First, do no harm... It's a long way from Hippocrates' Classical Athens to Captain James Tiberius Kirk's 23rd Century United Federation of Planets and The Prime Directive. Whether the founding of Western Democracy, or one of it's most fully realized Science Fiction futures, the Principal endures. As it should.
The quality of early season ski trails isn't a life and death issue the way medicine or a balky warp drive can be, but those trails are My Universe, and they do seem perilously frail, given the forecast outlook and skier interest.
This season's quiescent start to the water year is unlike any season I've experienced in my 30 years on My Mountain. KCRA3's Chief Meteorologist, Mark Finan cited the record books for his 11 O'clock News Tuesday night. Mark said in the past 100 years, 19 winters started in similar fashion. Of those 19, three finally finished above normal precipitation-wise.
From my memory, I would cite the 1990/1991 Season as most like this one. Californians will remember that winter for it's "March Miracle". The season ended with about normal precip after a slow start. I have a feeling that it was the 90/91 winter that was responsible for finally bringing snowmaking to Northern California.
So here we are tonight...My Mountain is running half of it's chairs, and one fourth of it's trails...all on 100% Man-Made Snow. The AFD's say clear weather for the foreseeable future. One side effect of the entrenched blocking high off the Pacific Coast are the Temperature Inversions plaguing the Tahoe Sierra snowmaking crews. Which brings us to last night.
I pulled into the shop parking lot at the usual hour. The compressor farm was running and there was a breeze coming from the East. I donned my slicker for the walk to the shop. This was an improvement over Sunday's shift...No wind Sunday=Inversion Layer=No Snowmaking Temps.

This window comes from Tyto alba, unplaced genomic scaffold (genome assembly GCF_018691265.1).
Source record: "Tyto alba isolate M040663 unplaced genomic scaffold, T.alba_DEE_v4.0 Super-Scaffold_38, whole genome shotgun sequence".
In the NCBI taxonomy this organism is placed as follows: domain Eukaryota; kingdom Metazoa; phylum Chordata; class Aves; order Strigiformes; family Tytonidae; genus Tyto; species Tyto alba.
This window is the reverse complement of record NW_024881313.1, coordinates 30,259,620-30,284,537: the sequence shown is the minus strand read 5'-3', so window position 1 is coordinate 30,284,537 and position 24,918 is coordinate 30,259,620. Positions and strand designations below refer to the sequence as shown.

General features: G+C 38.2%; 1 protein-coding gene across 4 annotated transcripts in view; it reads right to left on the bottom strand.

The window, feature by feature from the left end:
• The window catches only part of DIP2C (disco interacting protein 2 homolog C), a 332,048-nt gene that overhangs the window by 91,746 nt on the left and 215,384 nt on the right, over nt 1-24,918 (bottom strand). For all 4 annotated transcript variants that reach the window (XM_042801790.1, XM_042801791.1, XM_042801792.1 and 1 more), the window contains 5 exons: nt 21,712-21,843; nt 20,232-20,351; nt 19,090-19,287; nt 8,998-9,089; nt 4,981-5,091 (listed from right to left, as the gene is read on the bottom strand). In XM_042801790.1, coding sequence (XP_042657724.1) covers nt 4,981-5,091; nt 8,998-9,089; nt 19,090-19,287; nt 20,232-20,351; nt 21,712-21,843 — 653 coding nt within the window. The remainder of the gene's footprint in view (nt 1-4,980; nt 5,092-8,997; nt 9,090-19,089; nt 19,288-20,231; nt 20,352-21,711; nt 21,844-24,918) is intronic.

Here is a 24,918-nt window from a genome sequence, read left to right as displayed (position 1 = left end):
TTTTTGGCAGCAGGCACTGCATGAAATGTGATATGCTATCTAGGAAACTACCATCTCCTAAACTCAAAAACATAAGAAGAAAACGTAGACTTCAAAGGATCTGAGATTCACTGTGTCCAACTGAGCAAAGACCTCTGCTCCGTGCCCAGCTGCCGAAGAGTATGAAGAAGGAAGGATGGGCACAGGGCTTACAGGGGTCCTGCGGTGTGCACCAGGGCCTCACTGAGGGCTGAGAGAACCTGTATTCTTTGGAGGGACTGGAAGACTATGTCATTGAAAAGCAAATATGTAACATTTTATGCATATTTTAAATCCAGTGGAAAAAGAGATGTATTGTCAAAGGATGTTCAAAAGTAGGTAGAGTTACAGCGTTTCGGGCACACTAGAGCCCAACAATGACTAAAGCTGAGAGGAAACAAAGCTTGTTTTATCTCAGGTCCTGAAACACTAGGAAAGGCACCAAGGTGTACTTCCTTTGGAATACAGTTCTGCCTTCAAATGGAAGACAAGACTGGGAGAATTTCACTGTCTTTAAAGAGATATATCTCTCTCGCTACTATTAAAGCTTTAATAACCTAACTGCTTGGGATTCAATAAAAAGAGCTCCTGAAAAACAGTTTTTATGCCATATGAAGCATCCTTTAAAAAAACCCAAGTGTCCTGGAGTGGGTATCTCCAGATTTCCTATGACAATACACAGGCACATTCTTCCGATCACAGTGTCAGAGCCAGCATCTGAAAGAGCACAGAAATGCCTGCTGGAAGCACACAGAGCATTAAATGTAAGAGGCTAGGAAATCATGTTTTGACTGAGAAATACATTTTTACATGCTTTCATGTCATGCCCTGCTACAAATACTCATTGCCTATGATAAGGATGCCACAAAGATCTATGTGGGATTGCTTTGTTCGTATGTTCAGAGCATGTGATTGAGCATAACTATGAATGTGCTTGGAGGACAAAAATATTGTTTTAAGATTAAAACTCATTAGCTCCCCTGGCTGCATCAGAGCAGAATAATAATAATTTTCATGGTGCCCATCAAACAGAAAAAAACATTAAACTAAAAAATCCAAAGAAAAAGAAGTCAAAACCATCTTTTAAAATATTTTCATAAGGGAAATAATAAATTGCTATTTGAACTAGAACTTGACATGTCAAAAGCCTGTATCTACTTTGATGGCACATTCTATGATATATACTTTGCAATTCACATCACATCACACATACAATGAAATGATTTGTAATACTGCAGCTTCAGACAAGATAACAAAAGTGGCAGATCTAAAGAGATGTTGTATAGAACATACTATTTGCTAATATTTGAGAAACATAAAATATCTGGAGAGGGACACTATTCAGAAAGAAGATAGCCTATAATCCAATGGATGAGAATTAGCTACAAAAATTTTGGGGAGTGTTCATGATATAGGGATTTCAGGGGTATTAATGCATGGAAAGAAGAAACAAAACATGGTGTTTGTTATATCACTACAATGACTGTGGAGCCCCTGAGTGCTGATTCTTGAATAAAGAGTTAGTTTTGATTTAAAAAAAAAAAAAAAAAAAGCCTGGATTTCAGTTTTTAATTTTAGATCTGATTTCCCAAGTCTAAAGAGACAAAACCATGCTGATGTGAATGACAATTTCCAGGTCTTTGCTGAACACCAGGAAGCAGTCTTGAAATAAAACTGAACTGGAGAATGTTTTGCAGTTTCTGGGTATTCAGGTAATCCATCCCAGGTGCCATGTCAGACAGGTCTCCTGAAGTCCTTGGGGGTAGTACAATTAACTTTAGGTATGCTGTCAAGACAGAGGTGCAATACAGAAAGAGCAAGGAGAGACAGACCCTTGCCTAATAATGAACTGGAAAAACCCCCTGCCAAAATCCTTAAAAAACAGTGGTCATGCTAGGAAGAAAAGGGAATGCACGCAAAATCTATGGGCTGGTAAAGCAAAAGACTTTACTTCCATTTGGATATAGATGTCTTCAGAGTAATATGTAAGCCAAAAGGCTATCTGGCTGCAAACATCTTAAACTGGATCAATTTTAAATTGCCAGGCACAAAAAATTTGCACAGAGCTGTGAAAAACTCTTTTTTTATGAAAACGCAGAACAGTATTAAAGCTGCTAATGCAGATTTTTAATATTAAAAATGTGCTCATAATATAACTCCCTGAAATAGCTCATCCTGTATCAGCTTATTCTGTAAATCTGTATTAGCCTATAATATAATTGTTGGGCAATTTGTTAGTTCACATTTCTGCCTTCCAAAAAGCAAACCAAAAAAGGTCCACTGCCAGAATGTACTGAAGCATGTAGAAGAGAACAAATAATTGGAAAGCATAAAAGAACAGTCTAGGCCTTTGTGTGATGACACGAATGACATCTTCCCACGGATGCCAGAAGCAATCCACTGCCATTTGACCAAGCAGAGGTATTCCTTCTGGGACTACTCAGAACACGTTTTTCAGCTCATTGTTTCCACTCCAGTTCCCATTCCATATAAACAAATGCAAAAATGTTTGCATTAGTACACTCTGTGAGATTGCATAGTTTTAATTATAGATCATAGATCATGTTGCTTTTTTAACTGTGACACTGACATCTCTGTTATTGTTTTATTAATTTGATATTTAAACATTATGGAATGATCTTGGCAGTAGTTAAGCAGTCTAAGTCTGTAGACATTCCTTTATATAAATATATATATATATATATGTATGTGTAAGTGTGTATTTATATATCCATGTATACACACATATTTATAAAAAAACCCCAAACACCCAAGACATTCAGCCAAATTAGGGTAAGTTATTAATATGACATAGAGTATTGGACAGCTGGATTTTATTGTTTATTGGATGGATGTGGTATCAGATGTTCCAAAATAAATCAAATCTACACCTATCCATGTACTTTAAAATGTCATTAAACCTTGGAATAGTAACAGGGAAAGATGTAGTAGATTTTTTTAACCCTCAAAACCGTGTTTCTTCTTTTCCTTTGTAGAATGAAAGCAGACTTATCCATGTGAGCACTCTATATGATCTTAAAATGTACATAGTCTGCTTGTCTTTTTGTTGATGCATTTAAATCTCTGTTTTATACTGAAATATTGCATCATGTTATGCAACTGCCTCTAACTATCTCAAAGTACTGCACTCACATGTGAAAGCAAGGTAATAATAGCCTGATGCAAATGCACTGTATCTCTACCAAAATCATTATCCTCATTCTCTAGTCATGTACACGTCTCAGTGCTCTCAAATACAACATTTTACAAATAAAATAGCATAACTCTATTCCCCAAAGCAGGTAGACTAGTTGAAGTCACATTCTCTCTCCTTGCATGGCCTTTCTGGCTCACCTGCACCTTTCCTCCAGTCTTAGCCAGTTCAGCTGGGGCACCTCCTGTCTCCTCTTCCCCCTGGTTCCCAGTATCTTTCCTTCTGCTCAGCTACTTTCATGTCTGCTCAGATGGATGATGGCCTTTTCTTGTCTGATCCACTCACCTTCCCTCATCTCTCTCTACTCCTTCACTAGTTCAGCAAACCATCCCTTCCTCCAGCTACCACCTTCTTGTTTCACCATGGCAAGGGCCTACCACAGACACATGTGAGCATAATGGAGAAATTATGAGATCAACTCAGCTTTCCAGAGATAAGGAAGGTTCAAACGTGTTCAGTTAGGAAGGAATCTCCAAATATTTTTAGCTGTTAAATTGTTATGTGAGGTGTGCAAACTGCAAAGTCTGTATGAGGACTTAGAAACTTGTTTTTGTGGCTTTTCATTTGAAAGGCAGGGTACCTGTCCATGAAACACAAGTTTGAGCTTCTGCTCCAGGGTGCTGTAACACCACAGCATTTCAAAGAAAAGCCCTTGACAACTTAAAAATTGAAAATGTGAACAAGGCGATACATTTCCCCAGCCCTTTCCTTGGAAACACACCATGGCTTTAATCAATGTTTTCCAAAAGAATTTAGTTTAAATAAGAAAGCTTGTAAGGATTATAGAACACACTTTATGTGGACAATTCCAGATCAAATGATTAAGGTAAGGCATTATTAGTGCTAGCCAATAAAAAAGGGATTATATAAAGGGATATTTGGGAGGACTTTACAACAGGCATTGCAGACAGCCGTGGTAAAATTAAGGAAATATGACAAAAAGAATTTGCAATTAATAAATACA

Snowmaking was marginal at midnight. Warmish for snowmaking, the fans and guns weren't pumping much water, hence not a lot of snow was being made. As the night continued, the breeze died down, and temps slowly rose from bottom to top (classic inversion profile) until my 2-Way crackled. Jeweler wanted my advice.
We met 10 minutes later. Jeweler was looking a little tortured, his shift was turning from bad to worse. He wanted an ally to help him justify the Shutdown Call. He made his case, and ran through his laundry list of increasing negatives. I stopped him before the bitter end. "Don't make rain" I told him. "Right" replied Jeweler. We discussed the options, and I reminded him of the Prime Directive, and said we can't afford to make a mistake we that can't recover from on that shift... making rain would be that worst case mistake. Crestfallen but slightly vindicated, Jeweler transmitted the decision to his crew and rumbled into the night.
Two and a half hours after the snowmakers went home, the east winds began to freshen and the temps plummeted into the teens. As I tiptoed about the trails, I ran through the inventory of my shifts since I started back on Friday night.
Thanks to the coordinated attack of our snowmakers and groomers, I'd watched the conditions improve every night until last night. Skier Visits are holding steady at around 1000/day. 1000 happy sliders is a lot of sharp edges scraping away our precious piste. Throw in some stiff east winds and that snowpack can shrink daily. At least we held our ground last night...we didn't improve from the previous night, but we forestalled any degradation.
So that in a nutshell is our mission for the rest of the year. Hold the line...improve wherever possible...don't make any unfixable errors, and those 1000 will tell their friends about the amazing conditions at My Mountain, and 1000 scrapers daily will come and enjoy our wares.
Looking as I always do at the remote sensors, there will be great temps tonight. The winds are up, hopefully they'll stay low enough to ward off the inversion and allow us to capitalize on what the Reno AFD says will be a couple of cold dry days.
We should do fine as long as the well doesn't run dry...but that's a story for another night